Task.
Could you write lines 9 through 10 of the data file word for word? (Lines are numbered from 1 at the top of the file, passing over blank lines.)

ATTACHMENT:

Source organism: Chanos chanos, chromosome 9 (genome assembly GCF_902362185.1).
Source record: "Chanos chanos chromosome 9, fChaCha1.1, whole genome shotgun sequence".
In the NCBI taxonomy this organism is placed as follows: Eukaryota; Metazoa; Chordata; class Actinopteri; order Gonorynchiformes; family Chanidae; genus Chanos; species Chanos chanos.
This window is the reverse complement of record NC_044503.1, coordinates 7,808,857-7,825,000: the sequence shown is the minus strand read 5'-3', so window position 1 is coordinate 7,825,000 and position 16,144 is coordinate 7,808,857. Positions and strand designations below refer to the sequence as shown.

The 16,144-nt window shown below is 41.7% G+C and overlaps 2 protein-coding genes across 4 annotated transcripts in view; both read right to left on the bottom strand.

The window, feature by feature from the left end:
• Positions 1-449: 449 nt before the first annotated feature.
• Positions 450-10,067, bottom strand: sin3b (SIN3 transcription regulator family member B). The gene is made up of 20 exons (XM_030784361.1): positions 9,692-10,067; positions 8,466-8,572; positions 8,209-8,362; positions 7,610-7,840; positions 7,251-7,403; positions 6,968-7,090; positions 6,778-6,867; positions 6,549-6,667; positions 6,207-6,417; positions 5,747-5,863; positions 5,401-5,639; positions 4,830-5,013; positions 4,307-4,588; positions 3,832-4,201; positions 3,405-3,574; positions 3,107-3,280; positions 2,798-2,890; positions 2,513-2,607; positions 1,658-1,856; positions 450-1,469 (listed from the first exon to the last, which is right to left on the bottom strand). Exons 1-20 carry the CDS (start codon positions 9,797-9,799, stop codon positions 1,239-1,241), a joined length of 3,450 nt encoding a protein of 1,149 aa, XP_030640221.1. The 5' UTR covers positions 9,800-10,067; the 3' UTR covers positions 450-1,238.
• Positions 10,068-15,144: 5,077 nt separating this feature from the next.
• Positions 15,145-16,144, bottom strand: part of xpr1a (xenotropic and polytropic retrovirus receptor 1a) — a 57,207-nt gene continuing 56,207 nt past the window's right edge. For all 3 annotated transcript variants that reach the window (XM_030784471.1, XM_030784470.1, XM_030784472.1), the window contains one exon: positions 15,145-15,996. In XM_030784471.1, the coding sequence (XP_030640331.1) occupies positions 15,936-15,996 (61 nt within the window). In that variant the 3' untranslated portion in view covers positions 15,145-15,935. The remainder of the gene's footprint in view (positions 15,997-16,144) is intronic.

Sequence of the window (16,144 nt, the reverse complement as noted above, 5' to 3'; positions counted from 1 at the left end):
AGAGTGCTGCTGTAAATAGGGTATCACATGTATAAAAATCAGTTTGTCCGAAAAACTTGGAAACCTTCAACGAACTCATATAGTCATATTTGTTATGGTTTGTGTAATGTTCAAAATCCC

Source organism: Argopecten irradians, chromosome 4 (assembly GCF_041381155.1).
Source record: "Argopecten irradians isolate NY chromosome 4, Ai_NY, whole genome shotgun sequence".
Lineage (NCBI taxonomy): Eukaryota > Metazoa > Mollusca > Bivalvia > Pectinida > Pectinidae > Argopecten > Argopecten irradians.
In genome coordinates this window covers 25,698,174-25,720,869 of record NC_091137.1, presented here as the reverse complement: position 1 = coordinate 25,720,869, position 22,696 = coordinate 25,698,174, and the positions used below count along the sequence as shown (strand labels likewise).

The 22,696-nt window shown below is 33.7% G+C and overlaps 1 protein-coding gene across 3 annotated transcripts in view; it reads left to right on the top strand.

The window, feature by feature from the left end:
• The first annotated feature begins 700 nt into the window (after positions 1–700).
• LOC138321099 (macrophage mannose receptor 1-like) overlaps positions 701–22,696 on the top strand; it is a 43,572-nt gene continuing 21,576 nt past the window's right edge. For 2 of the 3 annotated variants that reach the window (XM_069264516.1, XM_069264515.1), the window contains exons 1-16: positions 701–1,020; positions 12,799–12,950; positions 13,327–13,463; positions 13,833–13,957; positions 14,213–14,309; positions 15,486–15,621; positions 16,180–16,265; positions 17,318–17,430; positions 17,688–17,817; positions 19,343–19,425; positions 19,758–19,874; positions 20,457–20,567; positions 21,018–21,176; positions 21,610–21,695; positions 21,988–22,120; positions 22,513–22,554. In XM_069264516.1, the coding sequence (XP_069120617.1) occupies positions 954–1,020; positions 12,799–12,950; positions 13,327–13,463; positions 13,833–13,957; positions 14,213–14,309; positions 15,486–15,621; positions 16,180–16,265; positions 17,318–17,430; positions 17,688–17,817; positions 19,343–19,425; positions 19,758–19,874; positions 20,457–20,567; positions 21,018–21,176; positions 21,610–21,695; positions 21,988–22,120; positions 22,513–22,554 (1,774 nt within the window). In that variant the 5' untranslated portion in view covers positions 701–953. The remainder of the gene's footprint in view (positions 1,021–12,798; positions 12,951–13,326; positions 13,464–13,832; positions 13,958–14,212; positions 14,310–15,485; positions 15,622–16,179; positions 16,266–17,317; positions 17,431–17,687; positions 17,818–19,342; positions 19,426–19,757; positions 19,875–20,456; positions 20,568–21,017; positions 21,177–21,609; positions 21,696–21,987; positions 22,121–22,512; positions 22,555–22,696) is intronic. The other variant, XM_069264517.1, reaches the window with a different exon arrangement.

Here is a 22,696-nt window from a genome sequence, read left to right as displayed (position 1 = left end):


• Positions 10,068-15,144: 5,077 nt separating this feature from the next.
• Positions 15,145-16,144, bottom strand: part of xpr1a (xenotropic and polytropic retrovirus receptor 1a) — a 57,207-nt gene continuing 56,207 nt past the window's right edge. For all 3 annotated transcript variants that reach the window (XM_030784471.1, XM_030784470.1, XM_030784472.1), the window contains one exon: positions 15,145-15,996. In XM_030784471.1, the coding sequence (XP_030640331.1) occupies positions 15,936-15,996 (61 nt within the window). In that variant the 3' untranslated portion in view covers positions 15,145-15,935. The remainder of the gene's footprint in view (positions 15,997-16,144) is intronic.